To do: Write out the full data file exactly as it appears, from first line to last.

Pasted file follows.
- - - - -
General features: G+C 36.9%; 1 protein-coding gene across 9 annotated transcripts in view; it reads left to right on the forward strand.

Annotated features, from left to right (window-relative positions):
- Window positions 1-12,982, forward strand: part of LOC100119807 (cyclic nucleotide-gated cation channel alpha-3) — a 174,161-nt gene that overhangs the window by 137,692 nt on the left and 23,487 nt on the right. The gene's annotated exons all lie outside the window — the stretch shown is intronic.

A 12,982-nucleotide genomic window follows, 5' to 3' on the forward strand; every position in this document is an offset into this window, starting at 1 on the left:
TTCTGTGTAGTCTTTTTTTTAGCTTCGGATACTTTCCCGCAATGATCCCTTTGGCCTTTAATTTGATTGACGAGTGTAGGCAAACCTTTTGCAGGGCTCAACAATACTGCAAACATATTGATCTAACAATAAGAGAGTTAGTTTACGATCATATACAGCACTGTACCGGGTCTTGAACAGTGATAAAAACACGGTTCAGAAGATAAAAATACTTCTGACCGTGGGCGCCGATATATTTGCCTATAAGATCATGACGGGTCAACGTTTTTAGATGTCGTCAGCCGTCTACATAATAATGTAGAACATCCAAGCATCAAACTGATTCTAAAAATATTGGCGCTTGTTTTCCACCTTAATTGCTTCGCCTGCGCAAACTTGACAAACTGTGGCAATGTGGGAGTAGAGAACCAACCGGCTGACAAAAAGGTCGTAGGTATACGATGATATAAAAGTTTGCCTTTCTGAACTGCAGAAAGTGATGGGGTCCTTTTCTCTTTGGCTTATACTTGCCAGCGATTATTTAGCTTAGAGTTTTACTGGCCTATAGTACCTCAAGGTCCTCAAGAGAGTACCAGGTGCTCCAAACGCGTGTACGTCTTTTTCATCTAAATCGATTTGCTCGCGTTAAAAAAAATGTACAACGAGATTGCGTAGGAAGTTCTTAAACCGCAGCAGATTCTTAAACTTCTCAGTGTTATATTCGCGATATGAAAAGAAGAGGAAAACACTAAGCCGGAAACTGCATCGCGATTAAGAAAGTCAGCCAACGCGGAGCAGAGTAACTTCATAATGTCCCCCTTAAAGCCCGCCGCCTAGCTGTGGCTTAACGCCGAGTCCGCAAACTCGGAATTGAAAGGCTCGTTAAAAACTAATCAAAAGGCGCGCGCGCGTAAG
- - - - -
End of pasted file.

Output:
General features: G+C 36.9%; 1 protein-coding gene across 9 annotated transcripts in view; it reads left to right on the forward strand.

Annotated features, from left to right (window-relative positions):
- Window positions 1-12,982, forward strand: part of LOC100119807 (cyclic nucleotide-gated cation channel alpha-3) — a 174,161-nt gene that overhangs the window by 137,692 nt on the left and 23,487 nt on the right. The gene's annotated exons all lie outside the window — the stretch shown is intronic.

A 12,982-nucleotide genomic window follows, 5' to 3' on the forward strand; every position in this document is an offset into this window, starting at 1 on the left:
TTCTGTGTAGTCTTTTTTTTAGCTTCGGATACTTTCCCGCAATGATCCCTTTGGCCTTTAATTTGATTGACGAGTGTAGGCAAACCTTTTGCAGGGCTCAACAATACTGCAAACATATTGATCTAACAATAAGAGAGTTAGTTTACGATCATATACAGCACTGTACCGGGTCTTGAACAGTGATAAAAACACGGTTCAGAAGATAAAAATACTTCTGACCGTGGGCGCCGATATATTTGCCTATAAGATCATGACGGGTCAACGTTTTTAGATGTCGTCAGCCGTCTACATAATAATGTAGAACATCCAAGCATCAAACTGATTCTAAAAATATTGGCGCTTGTTTTCCACCTTAATTGCTTCGCCTGCGCAAACTTGACAAACTGTGGCAATGTGGGAGTAGAGAACCAACCGGCTGACAAAAAGGTCGTAGGTATACGATGATATAAAAGTTTGCCTTTCTGAACTGCAGAAAGTGATGGGGTCCTTTTCTCTTTGGCTTATACTTGCCAGCGATTATTTAGCTTAGAGTTTTACTGGCCTATAGTACCTCAAGGTCCTCAAGAGAGTACCAGGTGCTCCAAACGCGTGTACGTCTTTTTCATCTAAATCGATTTGCTCGCGTTAAAAAAAATGTACAACGAGATTGCGTAGGAAGTTCTTAAACCGCAGCAGATTCTTAAACTTCTCAGTGTTATATTCGCGATATGAAAAGAAGAGGAAAACACTAAGCCGGAAACTGCATCGCGATTAAGAAAGTCAGCCAACGCGGAGCAGAGTAACTTCATAATGTCCCCCTTAAAGCCCGCCGCCTAGCTGTGGCTTAACGCCGAGTCCGCAAACTCGGAATTGAAAGGCTCGTTAAAAACTAATCAAAAGGCGCGCGCGCGTAAG